Scottish towns given Creative Place awards

Andrew Dixon from Creative Scotland with Culture Secretary Fiona Hyslop and artist Murray Robertson Artist Murray Robertson (on the right) has designed a special map representing Scotland as a creative nation

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Five towns have been given awards to recognise their status as Scotland's most creative places.

The Creative Place awards are part of the Scottish government's Year of Creative Scotland 2012.

Wigtown in Dumfries and Galloway, which hosts a successful book festival, West Kilbride in Ayrshire and St Andrews in Fife won in different size categories.

Creetown in the south west and Huntly, in Aberdeenshire, both received special awards for their creative programmes.

Wigtown received £50,000 for winning in the category for places with fewer than 2,500 residents.

The award will allow the book festival to be developed into a year-round programme - including a residential creative writing course and a high-profile Wigtown Lecture.

International visitors

West Kilbride was awarded £100,000 for places with fewer than 10,000 residents.

It is seeking to develop itself as Craft Town Scotland.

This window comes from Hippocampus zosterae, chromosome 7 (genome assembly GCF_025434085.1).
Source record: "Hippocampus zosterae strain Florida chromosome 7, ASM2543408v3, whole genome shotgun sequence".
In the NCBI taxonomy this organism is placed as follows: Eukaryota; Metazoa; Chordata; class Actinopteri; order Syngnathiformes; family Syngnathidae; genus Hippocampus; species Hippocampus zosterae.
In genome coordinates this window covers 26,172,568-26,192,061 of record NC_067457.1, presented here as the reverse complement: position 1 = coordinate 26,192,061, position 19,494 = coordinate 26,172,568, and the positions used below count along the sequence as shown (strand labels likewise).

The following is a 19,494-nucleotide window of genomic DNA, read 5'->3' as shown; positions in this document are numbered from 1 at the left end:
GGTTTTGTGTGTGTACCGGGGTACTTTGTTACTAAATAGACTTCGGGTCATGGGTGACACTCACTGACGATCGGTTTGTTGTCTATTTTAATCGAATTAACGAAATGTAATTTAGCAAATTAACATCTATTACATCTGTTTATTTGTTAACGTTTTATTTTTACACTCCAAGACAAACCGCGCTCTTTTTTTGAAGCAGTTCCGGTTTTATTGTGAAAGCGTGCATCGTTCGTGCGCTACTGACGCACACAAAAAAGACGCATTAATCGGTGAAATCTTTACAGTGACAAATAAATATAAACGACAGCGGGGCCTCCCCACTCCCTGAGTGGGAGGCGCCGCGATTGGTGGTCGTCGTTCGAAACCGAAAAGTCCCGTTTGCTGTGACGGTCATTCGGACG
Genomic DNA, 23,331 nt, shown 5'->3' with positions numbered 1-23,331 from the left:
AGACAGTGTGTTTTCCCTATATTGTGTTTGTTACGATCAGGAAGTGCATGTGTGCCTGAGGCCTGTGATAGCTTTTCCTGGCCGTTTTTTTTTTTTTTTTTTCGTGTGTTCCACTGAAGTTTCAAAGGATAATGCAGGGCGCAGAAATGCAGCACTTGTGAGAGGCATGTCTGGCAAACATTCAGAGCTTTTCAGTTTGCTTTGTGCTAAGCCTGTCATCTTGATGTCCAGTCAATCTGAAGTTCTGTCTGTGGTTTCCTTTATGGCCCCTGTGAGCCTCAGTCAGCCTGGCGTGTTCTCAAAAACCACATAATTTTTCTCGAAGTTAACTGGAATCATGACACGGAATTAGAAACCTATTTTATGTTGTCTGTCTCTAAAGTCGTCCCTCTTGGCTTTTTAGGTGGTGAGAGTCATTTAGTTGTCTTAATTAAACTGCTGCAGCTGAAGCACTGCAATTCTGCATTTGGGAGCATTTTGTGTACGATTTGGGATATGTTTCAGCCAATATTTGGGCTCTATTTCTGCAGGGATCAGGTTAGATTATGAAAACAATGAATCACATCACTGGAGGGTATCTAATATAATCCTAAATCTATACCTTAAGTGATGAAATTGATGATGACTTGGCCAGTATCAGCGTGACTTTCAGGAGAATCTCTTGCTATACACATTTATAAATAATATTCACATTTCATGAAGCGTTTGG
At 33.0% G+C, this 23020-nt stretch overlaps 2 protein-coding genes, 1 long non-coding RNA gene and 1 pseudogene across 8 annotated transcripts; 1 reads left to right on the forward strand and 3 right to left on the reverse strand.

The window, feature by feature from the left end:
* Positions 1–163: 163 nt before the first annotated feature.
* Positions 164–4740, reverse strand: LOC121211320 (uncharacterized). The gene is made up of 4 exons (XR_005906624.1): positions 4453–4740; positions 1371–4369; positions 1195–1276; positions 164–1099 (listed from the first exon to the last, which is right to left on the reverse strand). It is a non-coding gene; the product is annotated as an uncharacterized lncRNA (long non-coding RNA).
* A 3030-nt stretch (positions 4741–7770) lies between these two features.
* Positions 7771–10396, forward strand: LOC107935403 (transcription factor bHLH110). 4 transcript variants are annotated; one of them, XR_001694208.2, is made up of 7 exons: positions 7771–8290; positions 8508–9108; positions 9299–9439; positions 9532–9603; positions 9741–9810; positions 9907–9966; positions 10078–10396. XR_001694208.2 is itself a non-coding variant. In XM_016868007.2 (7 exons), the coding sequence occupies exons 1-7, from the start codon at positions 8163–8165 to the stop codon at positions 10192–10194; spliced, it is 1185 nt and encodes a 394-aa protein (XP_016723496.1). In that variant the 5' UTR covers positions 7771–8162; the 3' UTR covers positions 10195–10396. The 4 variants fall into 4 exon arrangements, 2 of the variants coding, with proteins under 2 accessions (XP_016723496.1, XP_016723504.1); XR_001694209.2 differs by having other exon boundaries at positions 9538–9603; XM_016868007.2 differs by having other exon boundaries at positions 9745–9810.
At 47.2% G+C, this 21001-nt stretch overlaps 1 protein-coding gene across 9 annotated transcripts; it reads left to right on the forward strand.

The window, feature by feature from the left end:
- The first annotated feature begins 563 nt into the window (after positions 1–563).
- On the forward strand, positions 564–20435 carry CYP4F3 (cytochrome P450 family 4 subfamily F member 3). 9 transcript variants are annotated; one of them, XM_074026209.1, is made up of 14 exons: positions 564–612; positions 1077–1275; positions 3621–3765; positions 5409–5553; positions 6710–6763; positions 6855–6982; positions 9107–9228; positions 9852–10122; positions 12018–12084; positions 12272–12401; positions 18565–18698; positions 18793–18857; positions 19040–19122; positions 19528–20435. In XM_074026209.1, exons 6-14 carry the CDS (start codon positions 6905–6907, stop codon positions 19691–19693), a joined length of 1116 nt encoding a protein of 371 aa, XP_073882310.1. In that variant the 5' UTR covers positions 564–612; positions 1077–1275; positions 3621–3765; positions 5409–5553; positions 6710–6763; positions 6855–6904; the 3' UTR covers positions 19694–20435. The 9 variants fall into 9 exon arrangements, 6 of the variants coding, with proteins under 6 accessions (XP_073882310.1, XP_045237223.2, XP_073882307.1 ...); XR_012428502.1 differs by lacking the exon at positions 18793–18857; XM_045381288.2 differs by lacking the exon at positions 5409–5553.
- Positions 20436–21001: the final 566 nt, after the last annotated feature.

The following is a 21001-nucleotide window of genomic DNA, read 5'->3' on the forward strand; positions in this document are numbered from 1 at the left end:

Start Quote

From the Highlands to the Borders, Scotland is a rich tapestry of thriving and vibrant creative communities”

End Quote Andrew Dixon Creative Scotland

St Andrews won £150,000 for places with fewer than 100,000 residents.

It will use the money to promote its cultural programme to UK and international visitors.

In addition, the judges made two Special Awards of £40,000 to Creetown and Huntly who impressed with their long-standing creative programmes which involve the whole community.

Andrew Dixon, chief executive of Creative Scotland and chairman of the judging panel, said: "The Year of Creative Scotland and the Creative Place Awards provide a unique opportunity to celebrate and reward places across Scotland that contribute to Scotland's strength as a creative nation.

"From the Highlands to the Borders, Scotland is a rich tapestry of thriving and vibrant creative communities.

"The awards will allow these communities to enhance their creative programmes, which will in-turn raise their profile nationally and internationally and attract further visitors."

The Year of Creative Scotland is a Scottish government initiative led in partnership by EventScotland, VisitScotland, Creative Scotland.

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